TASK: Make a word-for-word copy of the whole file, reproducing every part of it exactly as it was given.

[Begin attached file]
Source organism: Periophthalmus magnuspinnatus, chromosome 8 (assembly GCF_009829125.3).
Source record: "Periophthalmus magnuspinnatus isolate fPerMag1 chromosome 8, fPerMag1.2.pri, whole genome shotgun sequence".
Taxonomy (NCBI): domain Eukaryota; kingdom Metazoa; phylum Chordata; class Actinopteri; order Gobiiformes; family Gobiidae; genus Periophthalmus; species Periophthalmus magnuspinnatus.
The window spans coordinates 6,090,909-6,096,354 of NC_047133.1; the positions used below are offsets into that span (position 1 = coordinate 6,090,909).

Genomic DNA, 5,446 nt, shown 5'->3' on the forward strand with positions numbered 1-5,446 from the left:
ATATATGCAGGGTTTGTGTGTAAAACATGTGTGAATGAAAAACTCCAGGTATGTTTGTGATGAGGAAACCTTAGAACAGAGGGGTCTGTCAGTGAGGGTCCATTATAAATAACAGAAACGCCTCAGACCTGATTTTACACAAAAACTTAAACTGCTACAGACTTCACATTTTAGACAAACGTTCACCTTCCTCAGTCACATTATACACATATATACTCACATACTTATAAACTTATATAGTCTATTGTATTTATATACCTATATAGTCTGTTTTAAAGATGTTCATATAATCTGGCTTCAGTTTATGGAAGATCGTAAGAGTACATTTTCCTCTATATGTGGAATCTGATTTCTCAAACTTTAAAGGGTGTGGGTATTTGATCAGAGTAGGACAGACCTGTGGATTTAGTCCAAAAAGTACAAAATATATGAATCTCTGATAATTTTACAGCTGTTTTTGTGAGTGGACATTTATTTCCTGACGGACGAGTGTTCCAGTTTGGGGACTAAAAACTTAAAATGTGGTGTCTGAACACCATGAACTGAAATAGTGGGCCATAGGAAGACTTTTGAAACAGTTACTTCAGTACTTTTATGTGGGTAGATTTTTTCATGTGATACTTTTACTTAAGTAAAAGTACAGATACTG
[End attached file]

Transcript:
Source organism: Periophthalmus magnuspinnatus, chromosome 8 (assembly GCF_009829125.3).
Source record: "Periophthalmus magnuspinnatus isolate fPerMag1 chromosome 8, fPerMag1.2.pri, whole genome shotgun sequence".
Taxonomy (NCBI): domain Eukaryota; kingdom Metazoa; phylum Chordata; class Actinopteri; order Gobiiformes; family Gobiidae; genus Periophthalmus; species Periophthalmus magnuspinnatus.
The window spans coordinates 6,090,909-6,096,354 of NC_047133.1; the positions used below are offsets into that span (position 1 = coordinate 6,090,909).

Genomic DNA, 5,446 nt, shown 5'->3' on the forward strand with positions numbered 1-5,446 from the left:
ATATATGCAGGGTTTGTGTGTAAAACATGTGTGAATGAAAAACTCCAGGTATGTTTGTGATGAGGAAACCTTAGAACAGAGGGGTCTGTCAGTGAGGGTCCATTATAAATAACAGAAACGCCTCAGACCTGATTTTACACAAAAACTTAAACTGCTACAGACTTCACATTTTAGACAAACGTTCACCTTCCTCAGTCACATTATACACATATATACTCACATACTTATAAACTTATATAGTCTATTGTATTTATATACCTATATAGTCTGTTTTAAAGATGTTCATATAATCTGGCTTCAGTTTATGGAAGATCGTAAGAGTACATTTTCCTCTATATGTGGAATCTGATTTCTCAAACTTTAAAGGGTGTGGGTATTTGATCAGAGTAGGACAGACCTGTGGATTTAGTCCAAAAAGTACAAAATATATGAATCTCTGATAATTTTACAGCTGTTTTTGTGAGTGGACATTTATTTCCTGACGGACGAGTGTTCCAGTTTGGGGACTAAAAACTTAAAATGTGGTGTCTGAACACCATGAACTGAAATAGTGGGCCATAGGAAGACTTTTGAAACAGTTACTTCAGTACTTTTATGTGGGTAGATTTTTTCATGTGATACTTTTACTTAAGTAAAAGTACAGATACTG